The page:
United States Healthcare Data Breaches: Insights for NIST SP 800-66 Revision 2 from a Review of the NIST SP 800-66 Revision 1


Healthcare security and privacy breaches are occurring in the United States (US), and increased substantially during the pandemic. This paper reviews the National Institute of Standards and Technology (NIST) publication base as an effective solution. The NIST Special Publication 800-66 Revision 1 was an essential standard in US healthcare, which was withdrawn in February 2024 and superseded by SP 800-66 Revision 2. This review investigates the academic papers concerning the application of the NIST SP 800-66 Revision 1 standard in the US healthcare literature. A systematic review method was used in this study to determine current knowledge gaps of the SP 800-66 Revision 1. Some limitations were employed in the search to enforce validity. A total of eleven articles were found eligible for the study. Consequently, this study suggests the necessity for additional academic papers pertaining to SP 800-66 Revision 2 in the US healthcare literature. In turn, it will enhance awareness of safeguarding electronic protected health information (ePHI), help to mitigate potential future risks, and eventually reduce breaches.

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Raoof, M. (2024) United States Healthcare Data Breaches: Insights for NIST SP 800-66 Revision 2 from a Review of the NIST SP 800-66 Revision 1. Journal of Information Security, 15, 232-244. doi: 10.4236/jis.2024.152014.

1. Introduction

In view of various facets of the situations, circumstances, and technology abuse, healthcare data breaches have remained elevated in the United States (US). A recent study [1] stated that the US healthcare industry observed an increment of 25 percent in successful cybersecurity attacks during the COVID-19 pandemic. Technology abuse is exemplified by ransomware and many other technological techniques attacks; Another study [2] fueled the growth of data breaches in US healthcare delivery organizations. Moreover, further study [3] noted that US healthcare breaches frequently occur at extraordinary rates, resulting in financial loss, reputation loss, and the possibility of losing the business.

As one of the essential solutions, the National Institute of Standards and Technology (NIST) published a wide variety of publications on information security; one of those publications was the 2008 NIST Special Publication SP 800-66 Revision 1, “An Introductory Resource Guide for Implementing the Health Insurance Portability and Accountability Act (HIPAA) Security Rule” [4] .

As stated in NIST’s introduction to HIPAA security implementation [4] : “This Special Publication summarizes the HIPAA security standards and explains some of the structure and organization of the Security Rule. The publication helps to educate readers about information security terms used in the HIPAA Security Rule and to improve understanding of the meaning of the security standards set out in the Security Rule. It is also designed to direct readers to helpful information in other NIST publications on individual topics addressed by the HIPAA Security Rule.” We conclude that SP 800-66 Revision 1 targets readers' awareness of US healthcare security. Moreover, under the HIPAA Security Rules, covered entities are required to evaluate risks and vulnerabilities in their environments and to implement security controls to address those risks and vulnerabilities [4] .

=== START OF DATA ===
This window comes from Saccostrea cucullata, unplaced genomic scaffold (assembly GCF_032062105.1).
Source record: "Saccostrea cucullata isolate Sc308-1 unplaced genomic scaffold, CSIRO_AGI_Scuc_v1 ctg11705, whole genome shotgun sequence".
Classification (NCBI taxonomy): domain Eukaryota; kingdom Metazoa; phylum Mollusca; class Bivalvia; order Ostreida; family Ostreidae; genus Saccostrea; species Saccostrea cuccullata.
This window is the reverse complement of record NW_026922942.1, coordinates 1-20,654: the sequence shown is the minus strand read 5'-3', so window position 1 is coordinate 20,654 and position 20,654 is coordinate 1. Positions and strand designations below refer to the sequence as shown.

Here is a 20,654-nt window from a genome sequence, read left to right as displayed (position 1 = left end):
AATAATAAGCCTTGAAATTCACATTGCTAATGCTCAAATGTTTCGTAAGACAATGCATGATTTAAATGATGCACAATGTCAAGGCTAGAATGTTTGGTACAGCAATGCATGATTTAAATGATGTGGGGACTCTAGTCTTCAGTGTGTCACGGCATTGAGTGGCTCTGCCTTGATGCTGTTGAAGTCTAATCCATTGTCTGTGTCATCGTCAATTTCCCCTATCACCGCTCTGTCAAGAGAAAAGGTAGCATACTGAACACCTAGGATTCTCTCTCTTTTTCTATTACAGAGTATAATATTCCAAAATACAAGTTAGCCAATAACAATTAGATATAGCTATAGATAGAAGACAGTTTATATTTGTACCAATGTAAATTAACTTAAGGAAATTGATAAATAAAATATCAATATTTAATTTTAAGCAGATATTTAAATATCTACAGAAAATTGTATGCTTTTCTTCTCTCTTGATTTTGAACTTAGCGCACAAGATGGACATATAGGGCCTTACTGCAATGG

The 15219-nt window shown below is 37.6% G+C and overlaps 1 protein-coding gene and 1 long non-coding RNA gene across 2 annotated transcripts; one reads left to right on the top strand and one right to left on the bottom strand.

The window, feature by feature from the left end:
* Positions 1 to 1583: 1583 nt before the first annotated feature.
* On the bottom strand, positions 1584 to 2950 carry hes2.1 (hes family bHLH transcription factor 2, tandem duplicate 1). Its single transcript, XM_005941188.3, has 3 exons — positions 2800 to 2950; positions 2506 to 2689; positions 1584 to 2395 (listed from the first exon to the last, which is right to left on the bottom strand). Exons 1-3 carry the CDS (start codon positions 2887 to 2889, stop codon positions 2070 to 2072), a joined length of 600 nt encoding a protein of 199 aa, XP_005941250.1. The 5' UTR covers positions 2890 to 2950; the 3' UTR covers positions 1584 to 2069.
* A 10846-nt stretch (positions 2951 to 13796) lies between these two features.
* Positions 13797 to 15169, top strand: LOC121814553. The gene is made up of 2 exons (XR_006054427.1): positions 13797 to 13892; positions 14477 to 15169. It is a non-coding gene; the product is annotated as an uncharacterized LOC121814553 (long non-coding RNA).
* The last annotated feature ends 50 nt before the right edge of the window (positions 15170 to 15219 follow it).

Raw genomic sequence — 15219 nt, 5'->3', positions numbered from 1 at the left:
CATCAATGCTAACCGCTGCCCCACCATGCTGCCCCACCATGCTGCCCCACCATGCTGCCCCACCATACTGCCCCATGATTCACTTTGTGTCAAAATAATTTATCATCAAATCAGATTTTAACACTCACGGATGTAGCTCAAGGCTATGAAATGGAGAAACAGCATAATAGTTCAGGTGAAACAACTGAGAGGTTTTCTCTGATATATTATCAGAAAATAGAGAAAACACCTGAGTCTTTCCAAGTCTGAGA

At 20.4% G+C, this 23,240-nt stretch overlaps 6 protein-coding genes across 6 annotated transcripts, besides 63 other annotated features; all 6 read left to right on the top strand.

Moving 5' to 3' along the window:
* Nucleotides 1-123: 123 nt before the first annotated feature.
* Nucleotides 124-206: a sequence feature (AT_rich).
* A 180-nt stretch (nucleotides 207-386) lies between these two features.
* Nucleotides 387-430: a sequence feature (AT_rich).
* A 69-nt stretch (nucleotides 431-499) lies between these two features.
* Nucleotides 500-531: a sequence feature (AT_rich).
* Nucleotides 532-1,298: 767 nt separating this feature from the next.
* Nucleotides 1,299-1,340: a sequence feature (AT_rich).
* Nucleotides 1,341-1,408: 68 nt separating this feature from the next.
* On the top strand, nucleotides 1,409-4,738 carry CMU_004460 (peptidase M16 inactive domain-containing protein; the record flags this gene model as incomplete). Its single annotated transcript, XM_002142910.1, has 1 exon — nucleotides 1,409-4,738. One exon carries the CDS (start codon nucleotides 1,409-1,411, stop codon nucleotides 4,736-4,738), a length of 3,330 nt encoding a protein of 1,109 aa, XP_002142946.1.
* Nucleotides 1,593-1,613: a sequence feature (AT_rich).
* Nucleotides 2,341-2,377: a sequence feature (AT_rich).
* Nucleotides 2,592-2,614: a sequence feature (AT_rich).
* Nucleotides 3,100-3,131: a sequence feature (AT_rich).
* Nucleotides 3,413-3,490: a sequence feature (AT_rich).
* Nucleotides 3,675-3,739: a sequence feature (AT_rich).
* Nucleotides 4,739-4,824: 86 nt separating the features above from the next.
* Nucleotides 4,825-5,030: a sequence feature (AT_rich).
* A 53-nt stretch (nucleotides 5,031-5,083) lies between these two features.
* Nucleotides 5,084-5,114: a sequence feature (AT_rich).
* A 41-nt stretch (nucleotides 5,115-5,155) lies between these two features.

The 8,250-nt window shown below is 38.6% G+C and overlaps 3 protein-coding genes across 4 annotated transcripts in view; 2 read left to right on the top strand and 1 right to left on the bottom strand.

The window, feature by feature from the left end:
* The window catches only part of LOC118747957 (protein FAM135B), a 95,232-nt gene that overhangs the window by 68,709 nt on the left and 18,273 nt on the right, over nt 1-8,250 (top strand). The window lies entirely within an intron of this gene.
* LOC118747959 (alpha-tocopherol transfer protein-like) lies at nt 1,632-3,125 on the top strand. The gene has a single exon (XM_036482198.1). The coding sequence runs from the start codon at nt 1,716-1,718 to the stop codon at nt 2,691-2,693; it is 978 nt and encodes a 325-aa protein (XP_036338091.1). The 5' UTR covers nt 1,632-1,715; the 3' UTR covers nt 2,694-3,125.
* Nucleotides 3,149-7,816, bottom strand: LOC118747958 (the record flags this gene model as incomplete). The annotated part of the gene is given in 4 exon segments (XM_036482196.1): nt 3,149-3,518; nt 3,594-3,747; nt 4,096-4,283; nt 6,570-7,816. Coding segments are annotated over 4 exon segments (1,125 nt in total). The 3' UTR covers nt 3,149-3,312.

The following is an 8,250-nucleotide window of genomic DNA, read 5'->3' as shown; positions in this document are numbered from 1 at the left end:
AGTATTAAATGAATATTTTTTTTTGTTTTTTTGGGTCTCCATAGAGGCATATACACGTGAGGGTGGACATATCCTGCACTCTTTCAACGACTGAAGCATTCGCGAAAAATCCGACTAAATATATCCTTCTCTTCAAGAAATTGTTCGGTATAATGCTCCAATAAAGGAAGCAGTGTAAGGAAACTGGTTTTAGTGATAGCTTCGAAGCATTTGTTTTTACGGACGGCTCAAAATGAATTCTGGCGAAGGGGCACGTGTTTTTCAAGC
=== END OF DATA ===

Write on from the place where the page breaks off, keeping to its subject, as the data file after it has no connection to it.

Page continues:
According to the Department of Health and Human Services (HHS), the covered entity is any one of the following displayed in Table 1. [5]

The SP 800-66 Revision 1 standard has a Risk Management Framework (RMF). The NIST RMF, “provides the covered entity with a disciplined, structured, extensible, and repeatable process for achieving risk-based protection related to the operation and use of information systems and the protection of” Electronic Protected Health Information (EPHI) [4] .

Table 1. The types of covered entities.

Figure 1 illustrates the NIST Risk Management Framework (RMF). As mentioned in SP 800-66 Revision 1 [4] , “It represents an information security life cycle that facilitates continuous monitoring and improvement in the security state of the information systems within the organization.”

The RMF includes the following six steps:

· Step 1 CATEGORIZE Information Systems per Federal Information Processing Standards (FIPS) 199/NIST SP 800-60. As described by SP 800-66 Revision 1 [4] , “the first and arguably the most important step in the RMF, employs FIPS 199 and NIST SP 800-60 to determine the criticality and sensitivity of the information system and the information being processed, stored, and transmitted by the system.”

· Step 2 SELECT Security Controls FIPS 200/SP 800-53. As mentioned by SP 800-66 Revision 1 [4] , “the second step in the RMF, employs FIPS 200 and NIST SP 800-53 to identify and specify appropriate security controls for the information system. “

· Step 3 IMPLEMENT Security Controls SP 800-70. As noted by SP 800-66 Revision 1 [4] , “the third step in the RMF, employs enterprise architectures,